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The Medieval Warm Period



The Medieval Warm Period occurred from about AD 950- 1250, during the European Middle Ages.  It was a time of warm climate in the North Atlantic region that may also have been related to other climate events around the world during that time, including in China, New Zealand and other countries.  It was followed by a cooler period in the North Atlantic termed the Little Ice Age.





Initial research on the MWP and the following Little Ice Age (LIA) was largely done in Europe, where the phenomenon was most obvious and clearly documented.  It was initially believed that the temperature changes were global.  Global temperature records taken from ice cores, tree rings, and lake deposits, have shown that, taken globally, the Earth may have been slightly cooler (0.03 degrees Celsius)  during the "MWP” than in the early and mid 20th century. 


Palaeoclimatologists developing region-specific climate reconstructions of past centuries conventionally label their coldest interval as "LIA” and their warmest interval as the "MWP”.  Others follow the convention and when a significant climate event is found in the "LIA” or "MWP” time frames, associate their events to the period.  Some "MWP” events are thus wet events or cold events rather than strictly warm events, particularly in central Antarctica where climate patterns opposite to the North Atlantic area have been noticed. 



By world region


Evidence exists across the world, often very sparsely, for changes in climatic conditions over time.  Some of the "warm period” events documented below is actually "dry periods” or "wet periods”.




A study by Michael Mann et al. finds that the MWP shows "warmth that matches or exceeds that of the past decade in some regions, but which falls well below recent levels globally”.  Their reconstruction of MWP pattern is characterised by warmth over large part of North Atlantic, southern Greenland, the Eurasian Arctic, and pars of North America which appears to substantially exceed that of modern late 20th century (1961-1990) baseline and is comparable or exceeds that of the past one-to-two decades in some regions.  Certain regions such as central Eurasia, northwestern North America, and (with less confidence) parts of South Atlantic exhibit anomalous coolness


North Atlantic


A radiocarbon-dated box core in the Sargasso Sea shows that the sea surface temperature was approximately 1 ºC warmer than today 1000 years ago (MWP).



North America


The Vikings took seas to colonize Greenland and other outlying lands of the far north.  Around 1000 AD the climate was sufficiently warm for the north of Newfoundland to support a Viking colony and led to the descriptor "Vinland”.  Due to the cooling in the Little Ice Age, which lasted up until the 19th century, the Viking settlements eventually died out.  Sediments in Piermont Marsh of the lower Hudson Valley show a dry Medieval Warm period from AD 800-1300. 


Prolonged droughts affected many pars of the western United States and especially eastern California and the western Great Basin.  Alaska experienced three time intervals of comparable warmth: AD 1-300, 850-1200, and post-1800.  Knowledge of the North American Medieval Warm Period has been useful in dating occupancy periods of certain Native American habitation sites, especially in arid parts of the western U.S.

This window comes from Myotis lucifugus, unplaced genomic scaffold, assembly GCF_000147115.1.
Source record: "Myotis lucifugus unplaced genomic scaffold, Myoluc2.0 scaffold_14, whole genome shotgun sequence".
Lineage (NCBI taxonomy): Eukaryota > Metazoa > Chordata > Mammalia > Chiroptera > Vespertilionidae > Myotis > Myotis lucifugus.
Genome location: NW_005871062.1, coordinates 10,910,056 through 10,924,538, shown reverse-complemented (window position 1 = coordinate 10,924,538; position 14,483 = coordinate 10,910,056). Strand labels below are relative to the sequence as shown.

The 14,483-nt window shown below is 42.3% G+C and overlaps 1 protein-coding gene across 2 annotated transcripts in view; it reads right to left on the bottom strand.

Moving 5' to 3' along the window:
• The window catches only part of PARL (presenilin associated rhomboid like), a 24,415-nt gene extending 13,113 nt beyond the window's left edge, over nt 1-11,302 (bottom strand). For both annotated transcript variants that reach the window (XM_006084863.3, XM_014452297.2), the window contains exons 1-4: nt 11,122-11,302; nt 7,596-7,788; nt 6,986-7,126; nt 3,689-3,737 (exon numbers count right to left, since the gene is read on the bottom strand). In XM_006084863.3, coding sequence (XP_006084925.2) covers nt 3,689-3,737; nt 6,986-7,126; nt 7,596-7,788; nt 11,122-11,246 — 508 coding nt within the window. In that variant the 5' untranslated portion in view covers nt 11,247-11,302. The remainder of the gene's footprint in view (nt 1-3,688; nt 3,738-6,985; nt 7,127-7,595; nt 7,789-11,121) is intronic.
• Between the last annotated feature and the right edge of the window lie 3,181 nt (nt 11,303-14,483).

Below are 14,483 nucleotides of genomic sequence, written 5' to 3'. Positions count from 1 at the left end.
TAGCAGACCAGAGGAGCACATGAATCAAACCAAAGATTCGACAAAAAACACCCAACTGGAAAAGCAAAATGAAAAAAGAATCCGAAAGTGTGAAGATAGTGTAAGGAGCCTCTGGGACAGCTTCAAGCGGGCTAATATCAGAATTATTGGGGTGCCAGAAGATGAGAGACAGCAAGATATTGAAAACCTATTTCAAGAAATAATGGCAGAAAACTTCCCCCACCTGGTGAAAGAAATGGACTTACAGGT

Other regions


The climate in equatorial east Africa has alternated between drier than today, and relatively wet. 


An ice core from the eastern Bransfield Basin, Antarctic Peninsula, identifies events of the Little Ice Age and Medieval Warm Period.  The core shows a distinctly cold period about AD 1000-1100, illustrating that "MWP” is a moveable term, and that during the "warm” period there were, regionally, periods of both warmth and cold. 


Corals in the tropical Pacific Ocean suggest that relatively cool, dry conditions may have persisted early in the millennium, consistent with a La Niña-like configuration of the El

Niño-Southern Oscillation patterns. 

Adhikari and Kumon (2001), whilst investigation sediments in Lake Nakatsuna in central Japan, verified the existence there of both the MWP and the LIA.   


Temperatures derived from an 18O/16O profile through a stalagmite found in a New Zealand cave suggested the Medieval Warm Period to have occurred between AD 1050 and 1400 and to have been 0.75ºC warmer than the Current Warm Period.  The MWP has also been evidenced in New Zealand by an 1100-year old tree-ring record.




Stalactites and stalagmites are what are known as speleothems, deposits of minerals that form into cave structures and line the insides of a cave. Stalactites are the formations that hang from the ceilings of caves like icicles, while stalagmites look like they're emerging from the ground and stand up like a traffic cone. Some may take thousands of years to form, while others can grow quite rapidly. The two formations are also sometimes referred to collectively as dripstone.


Note:   (18O/16O)  Oxygen isotope ratio cycles are cyclical variations in the ratio of the abundance of oxygen with an atomic mass of 18 to the abundance of oxygen with an atomic mass of 16 present in some substance, such as polar ice or calcite in ocean core samples. The ratio is linked to water temperature of ancient oceans, which in turn reflects ancient climates.   

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